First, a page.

# How do I optimize this problem where the constraints and objective are variable?

Problem Definition:

Pa = Constant
Pb = Constant
Vmax_a = Constant
Vmax_b = constant


Objective Function:

maximize: PaVa + PbVb - PoVo
Where: Vo = f(Po) ~ C  + e*Po


Constraints:

0 <= Va <= Vmax_a
0 <= Vb <= Vmax_b
Va + Vb = Vo
P_min < Po < P_max


Variables to Optimize:

Va, Vb, Po

• What do you mean by $V_o = f(P_0) \sim C + e*P_o?$ Is this a regression equation? Is $e$ the natural base or just an arbitrary coefficient (or constant)? Is $C$ a constant?
– prubin
Aug 1 at 15:41

Your merit function is nonlinear, continuous and differentiable.

So long as $$C$$ is unknown, variable and unbounded, the fact that $$V_o$$ may be expressed as a function of $$P_o$$ is immaterial. If $$C$$ is bounded or fixed then constraints need to be added to the demonstration below, but I assume that that is not the case.

When optimizing, $$V_a$$ and $$V_b$$ being bounded implies that $$V_o$$ is also bounded, but this bound can stay implicit; and the simpler form for the merit function is one where $$V_o$$ is substituted with $$V_a + V_b$$. As a cost (negative merit),

$$c = P_o (V_a + V_b) - P_a V_a - P_b V_b$$

The gradient of the cost function is easy and can help many optimizers, so include it in your problem construction:

$$\nabla c = \begin{bmatrix} P_o - P_a \\ P_o - P_b \\ V_a + V_b \end{bmatrix}$$

All together, an implementation could look like

import numpy as np
import pandas as pd

Pa = 0.3
Pb = 0.6
Pmin = 0.2
Pmax = 0.7
Vmax_a = 12
Vmax_b = 9

def cost(params: np.ndarray) -> float:
Va, Vb, Po = params
return Po*(Va + Vb) - Pa*Va - Pb*Vb

def cost_jacobian(params: np.ndarray) -> tuple[float, float, float]:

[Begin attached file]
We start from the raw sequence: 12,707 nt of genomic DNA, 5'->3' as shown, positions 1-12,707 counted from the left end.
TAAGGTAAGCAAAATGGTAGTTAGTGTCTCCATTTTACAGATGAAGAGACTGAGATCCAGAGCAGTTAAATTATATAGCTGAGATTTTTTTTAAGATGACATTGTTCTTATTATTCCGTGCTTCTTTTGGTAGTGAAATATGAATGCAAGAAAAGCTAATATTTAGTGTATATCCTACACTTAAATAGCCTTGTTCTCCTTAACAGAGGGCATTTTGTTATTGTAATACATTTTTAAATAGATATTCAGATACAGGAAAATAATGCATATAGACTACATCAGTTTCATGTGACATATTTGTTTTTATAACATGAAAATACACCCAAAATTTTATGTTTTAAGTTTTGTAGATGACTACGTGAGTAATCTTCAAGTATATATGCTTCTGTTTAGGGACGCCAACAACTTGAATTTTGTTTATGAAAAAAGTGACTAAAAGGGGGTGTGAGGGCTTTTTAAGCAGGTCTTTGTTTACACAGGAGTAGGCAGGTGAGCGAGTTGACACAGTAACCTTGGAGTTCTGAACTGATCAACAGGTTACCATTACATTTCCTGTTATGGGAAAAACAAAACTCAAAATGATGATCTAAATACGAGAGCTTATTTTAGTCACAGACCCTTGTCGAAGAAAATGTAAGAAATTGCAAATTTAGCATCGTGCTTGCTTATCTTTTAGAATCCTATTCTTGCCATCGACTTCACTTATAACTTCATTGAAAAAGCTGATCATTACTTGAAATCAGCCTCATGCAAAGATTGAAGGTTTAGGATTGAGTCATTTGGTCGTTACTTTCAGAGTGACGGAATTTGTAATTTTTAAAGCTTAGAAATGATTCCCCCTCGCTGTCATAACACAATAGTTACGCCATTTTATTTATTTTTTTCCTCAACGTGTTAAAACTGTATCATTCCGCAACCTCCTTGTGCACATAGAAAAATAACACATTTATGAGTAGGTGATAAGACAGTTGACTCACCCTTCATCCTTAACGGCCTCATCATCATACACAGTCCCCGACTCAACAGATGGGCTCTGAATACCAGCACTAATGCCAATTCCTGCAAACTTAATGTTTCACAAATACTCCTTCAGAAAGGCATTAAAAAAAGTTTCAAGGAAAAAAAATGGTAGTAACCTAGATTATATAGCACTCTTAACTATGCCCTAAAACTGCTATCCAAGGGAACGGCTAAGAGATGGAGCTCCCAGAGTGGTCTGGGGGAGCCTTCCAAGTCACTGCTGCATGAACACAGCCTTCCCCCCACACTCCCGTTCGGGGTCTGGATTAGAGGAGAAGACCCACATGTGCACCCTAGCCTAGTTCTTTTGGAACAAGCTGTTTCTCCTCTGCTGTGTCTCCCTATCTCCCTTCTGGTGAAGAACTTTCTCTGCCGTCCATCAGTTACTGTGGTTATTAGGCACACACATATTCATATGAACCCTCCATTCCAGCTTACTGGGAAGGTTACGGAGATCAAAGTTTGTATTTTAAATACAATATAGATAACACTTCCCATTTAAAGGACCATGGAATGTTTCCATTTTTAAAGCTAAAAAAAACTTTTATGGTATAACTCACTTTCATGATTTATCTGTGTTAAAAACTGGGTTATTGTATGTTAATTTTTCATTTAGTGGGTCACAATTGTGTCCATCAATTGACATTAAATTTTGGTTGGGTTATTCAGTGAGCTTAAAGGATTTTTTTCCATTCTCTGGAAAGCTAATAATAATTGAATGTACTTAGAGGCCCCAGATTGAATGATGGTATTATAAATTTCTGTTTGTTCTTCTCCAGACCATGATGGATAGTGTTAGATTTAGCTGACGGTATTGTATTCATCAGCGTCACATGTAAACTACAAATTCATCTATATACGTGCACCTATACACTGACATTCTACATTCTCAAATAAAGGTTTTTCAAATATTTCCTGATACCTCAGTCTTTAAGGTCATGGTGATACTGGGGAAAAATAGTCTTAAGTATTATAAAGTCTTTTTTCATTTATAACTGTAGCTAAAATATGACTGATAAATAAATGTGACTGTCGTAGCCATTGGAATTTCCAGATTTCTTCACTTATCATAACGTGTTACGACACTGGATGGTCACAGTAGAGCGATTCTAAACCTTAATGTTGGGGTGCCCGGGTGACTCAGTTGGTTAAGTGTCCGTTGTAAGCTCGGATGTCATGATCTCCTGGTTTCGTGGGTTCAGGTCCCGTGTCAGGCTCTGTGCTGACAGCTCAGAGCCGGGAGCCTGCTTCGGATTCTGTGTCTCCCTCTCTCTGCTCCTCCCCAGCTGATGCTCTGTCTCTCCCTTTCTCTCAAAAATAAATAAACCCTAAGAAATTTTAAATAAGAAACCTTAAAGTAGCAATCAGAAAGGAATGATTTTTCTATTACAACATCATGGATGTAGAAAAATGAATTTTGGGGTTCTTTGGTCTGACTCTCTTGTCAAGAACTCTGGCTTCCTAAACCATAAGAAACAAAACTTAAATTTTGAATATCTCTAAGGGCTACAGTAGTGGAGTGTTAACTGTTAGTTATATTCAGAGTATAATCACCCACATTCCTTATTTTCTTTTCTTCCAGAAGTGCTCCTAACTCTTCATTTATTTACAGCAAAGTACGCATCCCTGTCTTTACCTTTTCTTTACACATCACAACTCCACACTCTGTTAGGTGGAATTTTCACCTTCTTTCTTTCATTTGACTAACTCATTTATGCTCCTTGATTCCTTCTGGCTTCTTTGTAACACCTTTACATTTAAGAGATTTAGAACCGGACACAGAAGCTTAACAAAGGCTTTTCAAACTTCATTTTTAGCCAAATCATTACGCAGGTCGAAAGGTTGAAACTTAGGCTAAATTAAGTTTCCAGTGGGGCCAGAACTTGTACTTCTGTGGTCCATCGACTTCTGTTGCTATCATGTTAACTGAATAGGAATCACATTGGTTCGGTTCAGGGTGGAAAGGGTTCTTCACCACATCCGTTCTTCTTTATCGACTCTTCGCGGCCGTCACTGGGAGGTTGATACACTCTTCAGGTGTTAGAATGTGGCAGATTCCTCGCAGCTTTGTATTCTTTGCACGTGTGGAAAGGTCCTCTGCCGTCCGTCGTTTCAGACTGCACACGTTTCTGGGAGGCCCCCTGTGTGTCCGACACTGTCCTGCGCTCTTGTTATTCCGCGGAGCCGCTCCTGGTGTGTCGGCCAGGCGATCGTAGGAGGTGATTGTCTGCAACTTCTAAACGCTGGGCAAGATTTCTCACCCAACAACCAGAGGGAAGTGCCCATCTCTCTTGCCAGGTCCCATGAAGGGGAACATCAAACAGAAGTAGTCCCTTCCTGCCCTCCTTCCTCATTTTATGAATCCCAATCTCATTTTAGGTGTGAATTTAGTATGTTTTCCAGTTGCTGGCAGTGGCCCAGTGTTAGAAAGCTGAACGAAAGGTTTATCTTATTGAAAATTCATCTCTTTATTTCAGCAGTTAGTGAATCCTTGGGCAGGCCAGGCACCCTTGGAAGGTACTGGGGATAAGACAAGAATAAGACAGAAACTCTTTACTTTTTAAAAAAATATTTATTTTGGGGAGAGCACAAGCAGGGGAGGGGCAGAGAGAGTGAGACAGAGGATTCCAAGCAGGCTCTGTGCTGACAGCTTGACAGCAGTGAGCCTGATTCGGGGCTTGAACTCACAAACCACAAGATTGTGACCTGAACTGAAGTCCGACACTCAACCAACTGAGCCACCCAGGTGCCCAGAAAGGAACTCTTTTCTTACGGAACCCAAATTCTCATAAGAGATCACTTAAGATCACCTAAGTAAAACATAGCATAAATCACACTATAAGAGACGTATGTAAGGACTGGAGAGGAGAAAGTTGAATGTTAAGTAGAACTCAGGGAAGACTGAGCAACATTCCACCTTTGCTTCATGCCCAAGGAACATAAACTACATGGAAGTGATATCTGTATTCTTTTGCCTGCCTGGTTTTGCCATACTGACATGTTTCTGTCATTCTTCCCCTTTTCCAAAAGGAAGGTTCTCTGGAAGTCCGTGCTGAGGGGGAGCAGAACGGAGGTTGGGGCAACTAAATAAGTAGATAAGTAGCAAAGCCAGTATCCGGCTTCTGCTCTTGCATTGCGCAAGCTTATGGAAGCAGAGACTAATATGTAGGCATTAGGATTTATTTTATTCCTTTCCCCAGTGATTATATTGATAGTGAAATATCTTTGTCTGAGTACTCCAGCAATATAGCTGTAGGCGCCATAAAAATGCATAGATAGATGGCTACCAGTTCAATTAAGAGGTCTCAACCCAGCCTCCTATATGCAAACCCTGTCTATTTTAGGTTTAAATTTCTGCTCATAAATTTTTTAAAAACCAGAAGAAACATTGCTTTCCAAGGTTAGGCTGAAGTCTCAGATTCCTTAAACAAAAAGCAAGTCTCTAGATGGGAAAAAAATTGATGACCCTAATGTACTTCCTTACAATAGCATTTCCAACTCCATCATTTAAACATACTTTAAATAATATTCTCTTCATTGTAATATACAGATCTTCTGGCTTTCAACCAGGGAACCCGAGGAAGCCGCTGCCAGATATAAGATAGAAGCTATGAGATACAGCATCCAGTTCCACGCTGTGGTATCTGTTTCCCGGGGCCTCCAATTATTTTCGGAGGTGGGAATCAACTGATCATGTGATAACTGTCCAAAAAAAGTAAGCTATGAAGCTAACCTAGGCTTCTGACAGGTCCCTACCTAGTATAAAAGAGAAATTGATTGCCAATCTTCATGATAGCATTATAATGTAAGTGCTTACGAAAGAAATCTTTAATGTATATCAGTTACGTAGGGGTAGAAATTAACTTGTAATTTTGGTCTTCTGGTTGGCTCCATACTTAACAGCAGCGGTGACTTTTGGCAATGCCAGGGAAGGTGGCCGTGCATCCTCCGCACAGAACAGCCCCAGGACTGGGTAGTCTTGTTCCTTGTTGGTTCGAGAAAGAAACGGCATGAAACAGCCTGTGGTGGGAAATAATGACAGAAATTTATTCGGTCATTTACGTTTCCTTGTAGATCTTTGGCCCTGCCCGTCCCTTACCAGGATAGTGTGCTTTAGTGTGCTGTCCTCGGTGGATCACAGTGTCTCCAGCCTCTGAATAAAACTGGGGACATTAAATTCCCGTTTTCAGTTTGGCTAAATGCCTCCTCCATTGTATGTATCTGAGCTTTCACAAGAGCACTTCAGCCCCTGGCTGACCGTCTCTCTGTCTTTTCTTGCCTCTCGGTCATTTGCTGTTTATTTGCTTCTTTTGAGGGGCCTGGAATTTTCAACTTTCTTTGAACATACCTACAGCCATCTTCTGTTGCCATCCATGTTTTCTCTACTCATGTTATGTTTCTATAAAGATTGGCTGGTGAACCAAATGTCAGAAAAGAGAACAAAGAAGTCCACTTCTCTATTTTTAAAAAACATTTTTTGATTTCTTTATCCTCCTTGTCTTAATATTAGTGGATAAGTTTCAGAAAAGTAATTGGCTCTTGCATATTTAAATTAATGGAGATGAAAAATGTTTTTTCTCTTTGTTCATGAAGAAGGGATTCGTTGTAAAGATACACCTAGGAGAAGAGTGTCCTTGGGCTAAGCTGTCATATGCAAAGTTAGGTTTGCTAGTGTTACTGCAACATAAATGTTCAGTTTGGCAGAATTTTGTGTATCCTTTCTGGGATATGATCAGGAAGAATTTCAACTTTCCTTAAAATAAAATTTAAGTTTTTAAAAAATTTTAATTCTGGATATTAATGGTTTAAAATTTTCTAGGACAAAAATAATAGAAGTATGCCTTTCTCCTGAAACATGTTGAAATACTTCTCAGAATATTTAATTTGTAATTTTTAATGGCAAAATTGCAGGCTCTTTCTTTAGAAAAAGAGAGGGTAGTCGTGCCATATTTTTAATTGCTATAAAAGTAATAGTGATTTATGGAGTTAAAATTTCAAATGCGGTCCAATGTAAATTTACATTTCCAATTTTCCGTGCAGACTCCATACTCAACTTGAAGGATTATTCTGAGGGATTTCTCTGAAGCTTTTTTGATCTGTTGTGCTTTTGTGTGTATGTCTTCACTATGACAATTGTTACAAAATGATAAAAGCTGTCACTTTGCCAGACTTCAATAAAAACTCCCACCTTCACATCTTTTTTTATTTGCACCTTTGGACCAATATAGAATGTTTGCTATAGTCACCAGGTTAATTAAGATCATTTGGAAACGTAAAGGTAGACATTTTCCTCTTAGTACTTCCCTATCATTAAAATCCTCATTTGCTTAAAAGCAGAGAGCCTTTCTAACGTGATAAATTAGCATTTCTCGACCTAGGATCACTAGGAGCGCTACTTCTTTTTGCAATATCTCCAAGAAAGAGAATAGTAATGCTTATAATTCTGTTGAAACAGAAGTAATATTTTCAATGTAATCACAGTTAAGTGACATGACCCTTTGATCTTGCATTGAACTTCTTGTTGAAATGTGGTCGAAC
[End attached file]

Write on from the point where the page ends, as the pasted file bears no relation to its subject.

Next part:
Va, Vb, Po = params
return (
Po - Pa,
Po - Pb,
Va + Vb,
)

assert error < 1e-6

result = minimize(
fun=cost, jac=cost_jacobian,
x0=(1, 1, 1),
bounds=(
(0, Vmax_a),
(0, Vmax_b),
(Pmin, Pmax),
),
)
assert result.success, result.message

Va, Vb, Po = result.x
Vo = Va + Vb
C = Vo - np.e*Po
df = pd.DataFrame(
{
'V': (Va, Vb, Vo),
'P': (Pa, Pb, Po),
},
index=pd.Index(['a', 'b', 'o']),
)
print(df)

print(f'\nC = {C:.3f}')

      V    P
a  12.0  0.3
b   9.0  0.6
o  21.0  0.2

C = 20.456


I am not 100% sure, but I am thinking like this: I suppose you can rewrite the objective to: $$\max V_a(P_a-P_o)+V_b(P_b-P_o)$$ since $$V_a + V_b = V_o$$.

And since that sum is also equal to whatever is the RHS of that strange equation @prubin asked about and since either $$P_a-P_o$$ or $$P_b-P_o$$ will always be bigger depends only on $$P_a$$ and $$P_b$$ and not on $$P_o$$, you can assign both $$V_a$$ and $$V_b$$ from the RHS. If $$P_a > P_b$$ you will max out $$V_a$$ before assigning the remaining to $$V_b$$, otherwise it's just the opposite. So you can essentially search only for $$P_o$$ in the range $$P_\min$$ and $$\min(P_\max, \max(P_a, P_b))$$. Especially because the RHS has to be non-negative due to being equal to the sum of two non-negative numbers -> if $$P_o$$ would surpass $$P_a$$ and $$P_b$$ will make the objective negative, while it may be non-negative if $$P_o$$ is smaller than the larger one.

The problem becomes (assuming $$P_a > P_b$$):

\begin{align}\max&\quad {\rm RHS} \cdot (P_a - P_o)\\ \text{s.t.}&\quad 0 \le{\rm RHS}\le {V_a}_\max + {V_b}_\max\\ &\quad P_\min \le P_o \le \min(P_\max, P_a)\end{align}

And RHS being the function of $$P_o$$.

Not sure how to solve that optimally though. Maybe use heuristics?